Monday, March 9, 2015
Water Daisies and Daisy Sharks
Water daisies don't grow on water. They grow on soil, in tightly knit patches, as dense as clovers. The flowers are small white asters that bloom in the spring. They are assumed to be related to flying flechettia (PDF, page 14). They can sometimes cover entire meadows.
These flowers have a magical defense. When one of the flowers is damaged, it turns the ground around it into water. Or to be more precise, it turns the dirt into dirt with the consistency of water. And then it releases an alarm pheromone that induces its neighbors to do the same.
And 1d3 rounds later, it reverts the dirt to its normal consistency. After a few minutes have passed, they will repeat this as necessary.
They are sometimes grown by alchemists, who can turn them into stone to mud potions.
An example (because at least some of my readers will not be immediately terrified of flowers whose only power is making dirt soft): Soldiers are marching across a field of tiny white flowers, trampling them under their hobnails. In the rear, one of the soldiers cries for help. Her companions turn and witness her flailing in the ground, bobbing in the solid earth like it was a muddy pool, her arms splashing up flowers and dry dirt.
"Help!" she shouts. "I can't swim!"
A couple of the soldiers stop to chuckle; most of them move to help her. She must have stepped into a patch of quicksand, or a pothole that the flowers grew over (even though most of them marched over that exact spot moments ago). There is a faint herbal smell in the air, like unripe citrus.
And then all the soldiers are in the ground, thrashing around and shouting. Their armor pulls them down, and it is a struggle to keep their heads above ground, exactly as if they had fallen off a boat. They spit the dust off their lips. It flies like dirt but splashes like water.
A few seconds later, the dirt solidifies around them like batter. Most of them are trapped, with only their head above the ground, and perhaps half an arm. Some of them work themselves free. It is difficult--very difficult--to get their legs free. Their boots are like anchors embedded in the soil.
The ones who have freed themselves help their friends, the ones who were unfortunate enough to have both of their arms buried, but there aren't enough of them. Where are the rest? Were they under the soil when it hardened? Is it their imagination, or can they really hear the muffled screams of their companions under their feet?
A minute later, most of their soldiers have been pulled out of the ground like terrified carrots. The wagon is completely sunk, except for the roof, which sits a hands length above the flowers. A dozen soldiers are huddled atop it, shoving each other to make room.
Some of them were sprinting for the treeline. Some of them were taking off their heavy armor. Some of them were frantically trying to dig up their buried friends.
Random encounter #1: A wagon, buried halfway in a field of flowers. The sun shines off its polished, wooden roof. It looks new. Inside the wagon are supplies for a group of soldiers: a few spare weapons, bottles of brandy, and crates of mouldering grain.
Random encounter #2: A group of grim faced soldiers on the march. Wagons carry a quartet of canoes. If asked what they are doing, they will respond: "We are going to dig up our friends, so that we can give them a proper burial." At the end of the column, a wagon loaded down with a hundred barrels of flammable oil.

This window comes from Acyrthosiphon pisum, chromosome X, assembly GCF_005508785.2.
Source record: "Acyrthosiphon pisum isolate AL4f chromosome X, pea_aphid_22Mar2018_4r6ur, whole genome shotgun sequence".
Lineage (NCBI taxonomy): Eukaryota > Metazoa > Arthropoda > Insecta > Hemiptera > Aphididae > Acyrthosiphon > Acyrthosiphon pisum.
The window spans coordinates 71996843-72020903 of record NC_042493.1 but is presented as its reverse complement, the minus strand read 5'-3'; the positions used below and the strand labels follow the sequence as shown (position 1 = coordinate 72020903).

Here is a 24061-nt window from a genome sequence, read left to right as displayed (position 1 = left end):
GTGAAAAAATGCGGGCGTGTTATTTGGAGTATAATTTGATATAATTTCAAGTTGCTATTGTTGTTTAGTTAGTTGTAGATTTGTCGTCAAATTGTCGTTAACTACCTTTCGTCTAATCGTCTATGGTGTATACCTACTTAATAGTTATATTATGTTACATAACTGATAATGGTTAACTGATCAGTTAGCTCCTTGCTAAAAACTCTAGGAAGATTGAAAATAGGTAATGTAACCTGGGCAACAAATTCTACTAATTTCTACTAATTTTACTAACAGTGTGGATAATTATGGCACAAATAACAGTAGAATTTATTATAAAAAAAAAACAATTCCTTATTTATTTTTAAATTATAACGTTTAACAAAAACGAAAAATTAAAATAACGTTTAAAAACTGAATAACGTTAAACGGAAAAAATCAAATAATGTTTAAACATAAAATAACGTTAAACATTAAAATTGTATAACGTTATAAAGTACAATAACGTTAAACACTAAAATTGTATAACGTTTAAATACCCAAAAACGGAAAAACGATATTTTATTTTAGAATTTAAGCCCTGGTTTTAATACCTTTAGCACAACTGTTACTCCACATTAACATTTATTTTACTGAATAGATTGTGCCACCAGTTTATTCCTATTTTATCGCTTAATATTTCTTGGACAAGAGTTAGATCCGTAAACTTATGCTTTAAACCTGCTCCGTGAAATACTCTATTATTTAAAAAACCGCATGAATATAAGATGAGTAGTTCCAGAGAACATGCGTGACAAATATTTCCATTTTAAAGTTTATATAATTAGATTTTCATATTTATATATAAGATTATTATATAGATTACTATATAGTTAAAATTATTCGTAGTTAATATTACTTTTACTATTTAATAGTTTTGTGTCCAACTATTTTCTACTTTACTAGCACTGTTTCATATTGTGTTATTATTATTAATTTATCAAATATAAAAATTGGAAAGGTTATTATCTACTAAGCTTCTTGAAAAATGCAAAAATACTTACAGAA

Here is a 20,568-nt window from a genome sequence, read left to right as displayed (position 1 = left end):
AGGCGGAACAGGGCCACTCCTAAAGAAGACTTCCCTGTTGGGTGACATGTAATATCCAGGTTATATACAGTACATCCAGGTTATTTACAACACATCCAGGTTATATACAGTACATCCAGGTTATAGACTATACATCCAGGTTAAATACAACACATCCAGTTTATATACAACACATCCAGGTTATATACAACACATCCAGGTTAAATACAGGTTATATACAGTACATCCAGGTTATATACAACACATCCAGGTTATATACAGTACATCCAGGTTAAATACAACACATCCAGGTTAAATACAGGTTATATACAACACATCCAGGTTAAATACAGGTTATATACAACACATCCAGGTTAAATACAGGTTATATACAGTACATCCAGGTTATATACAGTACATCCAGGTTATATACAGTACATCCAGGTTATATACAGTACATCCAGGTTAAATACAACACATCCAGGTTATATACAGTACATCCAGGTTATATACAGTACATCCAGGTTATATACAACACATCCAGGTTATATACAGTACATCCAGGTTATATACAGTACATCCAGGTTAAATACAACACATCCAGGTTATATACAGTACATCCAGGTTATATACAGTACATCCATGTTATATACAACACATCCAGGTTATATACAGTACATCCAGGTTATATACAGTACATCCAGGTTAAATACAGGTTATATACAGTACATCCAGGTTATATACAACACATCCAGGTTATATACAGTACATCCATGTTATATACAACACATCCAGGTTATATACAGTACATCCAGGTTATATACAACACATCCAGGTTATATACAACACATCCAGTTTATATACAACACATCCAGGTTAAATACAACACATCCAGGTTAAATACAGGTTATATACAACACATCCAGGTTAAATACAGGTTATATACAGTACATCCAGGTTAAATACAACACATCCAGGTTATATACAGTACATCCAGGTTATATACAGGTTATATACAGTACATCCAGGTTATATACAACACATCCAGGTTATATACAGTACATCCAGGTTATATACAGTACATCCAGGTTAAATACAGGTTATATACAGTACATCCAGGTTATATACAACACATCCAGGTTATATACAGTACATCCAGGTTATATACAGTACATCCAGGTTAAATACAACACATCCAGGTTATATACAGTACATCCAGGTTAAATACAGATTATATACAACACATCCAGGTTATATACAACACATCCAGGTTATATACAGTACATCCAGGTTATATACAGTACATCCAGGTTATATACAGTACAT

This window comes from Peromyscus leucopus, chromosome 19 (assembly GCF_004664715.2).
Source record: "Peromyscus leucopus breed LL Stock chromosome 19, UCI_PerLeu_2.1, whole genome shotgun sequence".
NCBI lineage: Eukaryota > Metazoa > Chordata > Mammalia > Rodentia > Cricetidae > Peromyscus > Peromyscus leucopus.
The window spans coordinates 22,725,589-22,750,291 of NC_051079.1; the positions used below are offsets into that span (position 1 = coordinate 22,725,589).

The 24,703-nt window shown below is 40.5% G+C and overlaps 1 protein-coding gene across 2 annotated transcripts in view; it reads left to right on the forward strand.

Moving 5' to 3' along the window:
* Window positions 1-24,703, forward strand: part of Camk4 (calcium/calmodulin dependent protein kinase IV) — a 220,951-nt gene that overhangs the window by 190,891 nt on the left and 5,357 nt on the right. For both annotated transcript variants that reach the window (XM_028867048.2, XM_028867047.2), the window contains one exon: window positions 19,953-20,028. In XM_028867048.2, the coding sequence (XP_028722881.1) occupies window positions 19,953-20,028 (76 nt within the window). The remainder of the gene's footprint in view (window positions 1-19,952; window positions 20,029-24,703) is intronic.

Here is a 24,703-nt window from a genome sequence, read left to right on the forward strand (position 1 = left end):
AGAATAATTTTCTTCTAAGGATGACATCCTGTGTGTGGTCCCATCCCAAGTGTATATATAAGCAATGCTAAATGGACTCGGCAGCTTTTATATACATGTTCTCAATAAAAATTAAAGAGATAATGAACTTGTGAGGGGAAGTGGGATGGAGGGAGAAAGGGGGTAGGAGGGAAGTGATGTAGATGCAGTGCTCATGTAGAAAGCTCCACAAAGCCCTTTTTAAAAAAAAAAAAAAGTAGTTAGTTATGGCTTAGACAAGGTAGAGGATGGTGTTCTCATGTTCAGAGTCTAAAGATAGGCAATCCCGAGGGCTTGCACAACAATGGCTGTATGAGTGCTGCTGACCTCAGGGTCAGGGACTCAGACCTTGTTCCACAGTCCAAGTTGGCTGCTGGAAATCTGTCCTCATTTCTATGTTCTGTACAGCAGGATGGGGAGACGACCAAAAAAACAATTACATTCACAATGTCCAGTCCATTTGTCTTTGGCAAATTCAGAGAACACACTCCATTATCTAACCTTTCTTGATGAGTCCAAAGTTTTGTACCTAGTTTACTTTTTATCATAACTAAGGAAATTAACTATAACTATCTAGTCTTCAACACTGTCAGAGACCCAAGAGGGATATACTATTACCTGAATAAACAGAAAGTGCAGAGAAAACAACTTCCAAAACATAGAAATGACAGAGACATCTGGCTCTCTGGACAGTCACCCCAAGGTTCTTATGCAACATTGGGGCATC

Daisy sharks are predators that have adapted to exploit the water daisy's unique power. They are not sharks, but are related to mosquito larva. (They have no winged stage of adulthood. They are neotenous, like axolotls. In case you were curious.)
The dirt is liquid around them, and a small area in front of their noses. Every where else, the ground is as solid as ever. Convergent evolution has made them fusiform. If you ever manage to excavate a daisy shark corpse from the ground, you will find that it looks like a maggot that grew into the shape of a shark (although the fins aren't all in the same places).
If you see a daisy shark swimming towards you, it will look like a shark crawling towards you under a rug.
Stats as sharks (HD 4, 1d3 appearing) with the following ability:
Daisyphasing: All dirt within 1' of the daisy shark, and in a zone 5' in front of it, has the consistency of water. In practical terms, the target of its attack treats the ground as if it were water (as the water daisy ability). This ability ends when the daisy shark is dead, or when it stops attacking you.
Although they are certainly capable of it, they are too stupid to drag people underground and eat them at their leisure. Usually.
Random Encounters: Just use the random encounters for water daisies but add sharks.
Land of Flowers
It's been a long time since I thought about the Land of Flowers, but I guess there might be water daisies there.
The only things that survive there are flowers and butterflies, which limits the encounter options, but then again, encounters aren't the point of the Land of Flowers. The island is supposed to be almost heavenly in its safety and monotony (at least on the surface, during the day).
This post is inspired by a game of Into the Odd I just played with +Chris McDowall. Thanks for the fun game, Chris.